I am writing this in the wee hours of the morning, mentally preparing to attend the funeral of my grandfather later this afternoon. Most of Friday was on the plane, and most of Sunday will be on the plane home. I will move my eco-sabbath to another day and spend this day and the next in thought and prayer recalling a man I did not get enough of a chance to know, but for whom I have tremendous respect. My grandfather Harry, was the youngest of 7 children, who grew up in a one-room house in the middle of nowhere. Raised on a farm in Missouri he walked to a one room school mostly barefoot. His mother died when he was 11 years old and his father did not know how to care for him. His sister and brother-in-law lived in Detroit and she told him he could live with them if he could get there. So at the age of 11 he hitch-hiked from Piedmont, Missouri to Detroit, Michigan, making stops along the way to work in stores and restaurants sweeping floors and washing dishes. His brother-in-law arranged for him to attend the Henry Ford Trade School and he lived at the YMCA while taking night classes along with his day work and classes. In 1942 he was working with a friend in Akron, Ohio when they were hired as part of a group that would transform Tycoon Tackle Company in Miami, Florida into a manufacturing facility for the war effort. On the way to Florida they stopped at his friends family home in Indiana where his friends sister Roberta was graduating from high school. Roberta joined them and several others on the trip to Florida and stayed with relatives – 6 weeks later she and my Grandfather were married. This led to over 68 years of married life
Harry lived through some of the most intense times in our nations history. After graduating from the Henry Ford Trade School in 1939, he served in the Navy during World War II and saw more than his share of the war firsthand. I believe he could have used his engineering background to help with the ‘war effort’ at home, but chose to enter the service. As he told me in the past, “had we lost the war, the whole world would have been a terrible place.” His ship was present in Tokyo Bay at the signing of the peace treaty on September 2nd, 1945. My Grandfather’s research into our family helped me understand the long line of characters I am descended from, and the genes I pass to my children; entrepreneurs, rebels, engineers, self-sufficient homesteaders and Pastors. My grandmother strikes me as the quintessential, Midwestern pillar of strength. Her love and care for my grandfather during his last years as he suffered with Alzheimer’s was profound and set the highest bar in defining marital love and commitment. I am proud to be related to them both, and I will miss him dearly.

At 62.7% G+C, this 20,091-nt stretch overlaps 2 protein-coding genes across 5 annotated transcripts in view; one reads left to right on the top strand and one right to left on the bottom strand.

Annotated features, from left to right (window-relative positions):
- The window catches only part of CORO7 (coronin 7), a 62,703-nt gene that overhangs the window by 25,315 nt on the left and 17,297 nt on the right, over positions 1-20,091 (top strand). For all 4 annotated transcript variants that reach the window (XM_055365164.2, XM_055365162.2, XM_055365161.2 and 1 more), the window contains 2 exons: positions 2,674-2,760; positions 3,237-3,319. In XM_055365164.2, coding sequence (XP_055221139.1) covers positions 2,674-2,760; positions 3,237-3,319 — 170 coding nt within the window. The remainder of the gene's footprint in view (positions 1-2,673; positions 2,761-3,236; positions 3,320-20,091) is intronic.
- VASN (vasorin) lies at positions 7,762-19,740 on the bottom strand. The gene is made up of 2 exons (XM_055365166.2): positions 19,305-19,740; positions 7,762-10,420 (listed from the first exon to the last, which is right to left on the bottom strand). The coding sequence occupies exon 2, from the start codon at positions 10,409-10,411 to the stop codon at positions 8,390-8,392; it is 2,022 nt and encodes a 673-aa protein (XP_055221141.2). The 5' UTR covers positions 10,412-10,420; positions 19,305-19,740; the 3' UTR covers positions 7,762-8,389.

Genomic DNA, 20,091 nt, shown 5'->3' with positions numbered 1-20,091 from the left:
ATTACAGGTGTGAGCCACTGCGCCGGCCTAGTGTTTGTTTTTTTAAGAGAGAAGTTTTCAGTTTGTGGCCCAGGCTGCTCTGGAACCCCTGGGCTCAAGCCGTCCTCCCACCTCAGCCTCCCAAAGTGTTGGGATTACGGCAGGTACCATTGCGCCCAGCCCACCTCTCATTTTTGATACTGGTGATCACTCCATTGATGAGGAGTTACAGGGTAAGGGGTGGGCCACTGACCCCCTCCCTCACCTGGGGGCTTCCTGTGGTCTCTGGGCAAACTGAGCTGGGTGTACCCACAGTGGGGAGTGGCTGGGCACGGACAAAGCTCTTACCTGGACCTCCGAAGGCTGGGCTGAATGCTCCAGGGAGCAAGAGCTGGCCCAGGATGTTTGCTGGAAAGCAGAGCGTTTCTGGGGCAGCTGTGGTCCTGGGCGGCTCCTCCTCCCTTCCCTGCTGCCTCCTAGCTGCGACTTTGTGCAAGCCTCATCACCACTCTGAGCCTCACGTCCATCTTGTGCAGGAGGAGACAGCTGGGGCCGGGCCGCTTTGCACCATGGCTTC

Today is the “giving back” or “pay it forward” day, and step 1 is to list all the ways we contribute to our community now. We do a lot, but we can do a lot more. Many years ago I worked professionally for a non-profit and learned the good and bad of the politics. I won’t say it scarred me, but it taught me some lessons I will never forget. Today we do a lot of volunteering, some through organized projects but mainly locally in our neighborhood and with our circle of friends. Sometimes it’s a challenge to get people to let you help them, and it’s probably obvious why; because people in their past have done it with strings attached, hands out, looking for something in return. Give with abandon – the giving is it’s own reward. Also don’t be so foolish as I have been to turn down help from others. Many people are looking for a safe place to give, and why not have it be to you, if even for that brief instant you are the one in need. It can be very humbling and level setting to be involved in people’s lives this way instead of my normal course to just hang with people that have identical interests, and I’m so thankful I overcame some of my ‘junk’ that prevented me from living this way. I still have junk in this category to recycle but I’m working on it. I have brilliant neighbors who have special skills based on their backgrounds and they’ve all saved me countless dollars and hours providing simple help when I was stone cold stuck on something. It’s such a win to honor people’s differences.
We have had two opportunities in our current neighborhood to get more involved with our neighbors; the genesis of both was mini-crime sprees of petty theft attempts and vandalism. This got the people out of their houses and talking to each other. We’ve had one elderly neighbor who was greatly offended that we tried to help her with something, because “I can still do things myself young man,” but this has easily worked itself out and now we are allowed to help. In return I am regularly surprised and blessed when she brings over something she cooked just for us, or a newspaper article she thoughtfully plucked from the paper because it relates to something going on in our lives. Another great way to get to know your neighbors is to feed them, or do a potluck dinner. I have two neighbors with chickens who are quite happy to give us fresh, organic eggs. I give them hot peppers and other delicacies from the garden. I’d like to live like that in more ways.
I am happy with how we have learned to Pay it Forward, but I acknowledge the lifetime opportunity I have to grow in this challenge. Today I remember my grandparents, who showed with their own lives what was truly important on so many occasions.
I hope I can live in a way that honors their lives and continues their legacy.